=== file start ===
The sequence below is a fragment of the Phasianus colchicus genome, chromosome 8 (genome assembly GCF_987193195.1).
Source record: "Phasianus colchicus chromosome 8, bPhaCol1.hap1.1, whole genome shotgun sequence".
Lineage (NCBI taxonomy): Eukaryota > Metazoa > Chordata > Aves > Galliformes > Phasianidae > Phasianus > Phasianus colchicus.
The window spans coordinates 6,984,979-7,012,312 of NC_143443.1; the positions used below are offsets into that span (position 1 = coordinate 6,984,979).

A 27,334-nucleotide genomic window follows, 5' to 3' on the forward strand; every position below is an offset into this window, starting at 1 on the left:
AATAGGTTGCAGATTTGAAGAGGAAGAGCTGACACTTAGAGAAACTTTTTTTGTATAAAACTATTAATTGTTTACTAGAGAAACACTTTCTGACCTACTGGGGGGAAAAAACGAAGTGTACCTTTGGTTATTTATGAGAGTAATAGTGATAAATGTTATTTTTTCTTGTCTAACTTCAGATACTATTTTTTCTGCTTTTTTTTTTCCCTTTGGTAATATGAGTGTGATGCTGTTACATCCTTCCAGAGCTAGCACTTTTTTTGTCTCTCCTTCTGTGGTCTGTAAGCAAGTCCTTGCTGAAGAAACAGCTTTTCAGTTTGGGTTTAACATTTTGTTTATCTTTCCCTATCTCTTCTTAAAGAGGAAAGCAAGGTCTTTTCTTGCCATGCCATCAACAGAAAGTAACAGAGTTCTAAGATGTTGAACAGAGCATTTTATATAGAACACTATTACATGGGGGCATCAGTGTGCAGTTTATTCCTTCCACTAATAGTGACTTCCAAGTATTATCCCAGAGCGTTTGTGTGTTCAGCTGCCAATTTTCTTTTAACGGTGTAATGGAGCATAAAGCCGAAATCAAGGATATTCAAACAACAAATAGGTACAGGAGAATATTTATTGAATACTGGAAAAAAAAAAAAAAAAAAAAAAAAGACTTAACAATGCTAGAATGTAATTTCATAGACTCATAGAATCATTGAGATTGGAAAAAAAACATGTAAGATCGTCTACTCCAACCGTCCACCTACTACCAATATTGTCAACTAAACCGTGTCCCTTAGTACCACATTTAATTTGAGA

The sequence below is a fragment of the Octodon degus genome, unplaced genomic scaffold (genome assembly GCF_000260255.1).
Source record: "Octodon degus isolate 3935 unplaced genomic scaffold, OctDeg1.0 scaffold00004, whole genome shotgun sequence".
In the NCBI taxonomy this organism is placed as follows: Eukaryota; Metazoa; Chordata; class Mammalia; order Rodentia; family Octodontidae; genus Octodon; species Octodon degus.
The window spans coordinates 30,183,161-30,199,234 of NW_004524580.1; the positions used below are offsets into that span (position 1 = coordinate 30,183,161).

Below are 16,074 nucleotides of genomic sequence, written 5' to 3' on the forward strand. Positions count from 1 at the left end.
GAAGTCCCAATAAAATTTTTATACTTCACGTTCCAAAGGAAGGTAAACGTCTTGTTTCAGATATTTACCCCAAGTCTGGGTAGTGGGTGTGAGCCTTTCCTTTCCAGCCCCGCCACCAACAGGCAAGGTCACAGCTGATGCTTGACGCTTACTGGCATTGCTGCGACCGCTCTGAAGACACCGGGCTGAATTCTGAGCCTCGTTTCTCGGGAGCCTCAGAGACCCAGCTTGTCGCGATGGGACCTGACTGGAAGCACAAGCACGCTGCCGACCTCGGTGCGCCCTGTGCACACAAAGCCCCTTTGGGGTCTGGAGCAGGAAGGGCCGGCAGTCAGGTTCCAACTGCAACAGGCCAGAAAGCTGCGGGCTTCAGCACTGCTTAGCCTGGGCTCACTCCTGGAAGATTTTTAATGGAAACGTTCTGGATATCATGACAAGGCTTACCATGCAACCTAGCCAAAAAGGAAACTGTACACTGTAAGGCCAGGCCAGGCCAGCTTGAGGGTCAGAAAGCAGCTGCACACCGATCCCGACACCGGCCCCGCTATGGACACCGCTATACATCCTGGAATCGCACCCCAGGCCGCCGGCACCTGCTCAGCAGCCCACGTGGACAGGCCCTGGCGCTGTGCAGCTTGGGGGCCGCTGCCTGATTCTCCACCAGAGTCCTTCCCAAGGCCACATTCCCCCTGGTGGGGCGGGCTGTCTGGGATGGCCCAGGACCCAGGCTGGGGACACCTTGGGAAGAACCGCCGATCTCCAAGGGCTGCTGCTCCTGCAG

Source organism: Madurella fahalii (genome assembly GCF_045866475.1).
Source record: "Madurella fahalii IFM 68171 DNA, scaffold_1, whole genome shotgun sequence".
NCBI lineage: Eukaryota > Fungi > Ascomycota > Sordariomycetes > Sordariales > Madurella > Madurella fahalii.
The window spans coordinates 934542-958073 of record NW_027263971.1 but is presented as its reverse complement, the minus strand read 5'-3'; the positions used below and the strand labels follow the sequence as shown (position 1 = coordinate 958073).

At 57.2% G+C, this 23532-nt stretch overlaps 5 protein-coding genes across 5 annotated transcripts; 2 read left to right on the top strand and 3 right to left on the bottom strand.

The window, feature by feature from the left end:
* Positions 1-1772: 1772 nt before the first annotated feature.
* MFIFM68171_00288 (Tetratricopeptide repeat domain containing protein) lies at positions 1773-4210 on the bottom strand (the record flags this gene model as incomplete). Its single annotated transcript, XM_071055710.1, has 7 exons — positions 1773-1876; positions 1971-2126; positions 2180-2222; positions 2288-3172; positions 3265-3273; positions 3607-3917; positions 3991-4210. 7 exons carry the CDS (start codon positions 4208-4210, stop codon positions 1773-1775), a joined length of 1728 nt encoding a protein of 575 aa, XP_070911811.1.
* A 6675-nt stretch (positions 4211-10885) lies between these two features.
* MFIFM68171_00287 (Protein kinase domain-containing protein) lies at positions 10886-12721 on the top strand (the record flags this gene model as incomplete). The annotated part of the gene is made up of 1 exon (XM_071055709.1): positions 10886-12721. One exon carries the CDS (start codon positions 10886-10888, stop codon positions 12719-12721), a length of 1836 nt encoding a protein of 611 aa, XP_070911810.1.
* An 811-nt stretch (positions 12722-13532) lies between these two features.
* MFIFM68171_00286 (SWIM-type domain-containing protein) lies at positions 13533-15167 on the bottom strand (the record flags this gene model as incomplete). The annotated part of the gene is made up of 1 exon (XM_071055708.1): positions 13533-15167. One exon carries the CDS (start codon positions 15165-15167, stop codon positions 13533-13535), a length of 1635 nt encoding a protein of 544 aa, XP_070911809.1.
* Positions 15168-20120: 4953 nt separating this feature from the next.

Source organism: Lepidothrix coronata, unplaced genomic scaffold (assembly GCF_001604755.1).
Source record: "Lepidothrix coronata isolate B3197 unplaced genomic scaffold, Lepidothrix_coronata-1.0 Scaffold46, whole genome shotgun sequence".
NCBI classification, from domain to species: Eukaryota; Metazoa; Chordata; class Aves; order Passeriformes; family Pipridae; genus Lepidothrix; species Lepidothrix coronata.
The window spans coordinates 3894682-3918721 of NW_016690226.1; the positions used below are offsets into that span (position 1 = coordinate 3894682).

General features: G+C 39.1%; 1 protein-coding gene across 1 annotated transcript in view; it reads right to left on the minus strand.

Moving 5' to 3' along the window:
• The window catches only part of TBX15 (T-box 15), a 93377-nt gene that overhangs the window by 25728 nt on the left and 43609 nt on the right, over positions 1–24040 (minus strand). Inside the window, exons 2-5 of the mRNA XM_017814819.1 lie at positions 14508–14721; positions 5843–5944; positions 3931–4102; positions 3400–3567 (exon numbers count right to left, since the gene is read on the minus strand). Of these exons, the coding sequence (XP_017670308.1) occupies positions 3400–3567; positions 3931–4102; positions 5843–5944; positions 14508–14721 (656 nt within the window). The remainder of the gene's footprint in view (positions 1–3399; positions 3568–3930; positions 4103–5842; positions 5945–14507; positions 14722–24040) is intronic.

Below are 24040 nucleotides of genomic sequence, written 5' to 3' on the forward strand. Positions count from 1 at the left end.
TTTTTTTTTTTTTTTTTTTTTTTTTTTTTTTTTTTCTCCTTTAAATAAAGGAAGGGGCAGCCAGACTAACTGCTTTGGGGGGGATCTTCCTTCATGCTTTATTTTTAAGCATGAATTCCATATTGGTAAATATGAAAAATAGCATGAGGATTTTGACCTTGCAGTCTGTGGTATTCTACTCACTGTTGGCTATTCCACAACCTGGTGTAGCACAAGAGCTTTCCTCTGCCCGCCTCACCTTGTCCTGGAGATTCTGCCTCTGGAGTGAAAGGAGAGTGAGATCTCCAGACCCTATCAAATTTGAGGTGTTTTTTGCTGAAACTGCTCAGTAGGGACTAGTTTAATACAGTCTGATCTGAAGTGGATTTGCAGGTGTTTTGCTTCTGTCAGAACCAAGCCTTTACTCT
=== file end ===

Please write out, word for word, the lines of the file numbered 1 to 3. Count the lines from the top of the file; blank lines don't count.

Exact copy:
The sequence below is a fragment of the Phasianus colchicus genome, chromosome 8 (genome assembly GCF_987193195.1).
Source record: "Phasianus colchicus chromosome 8, bPhaCol1.hap1.1, whole genome shotgun sequence".
Lineage (NCBI taxonomy): Eukaryota > Metazoa > Chordata > Aves > Galliformes > Phasianidae > Phasianus > Phasianus colchicus.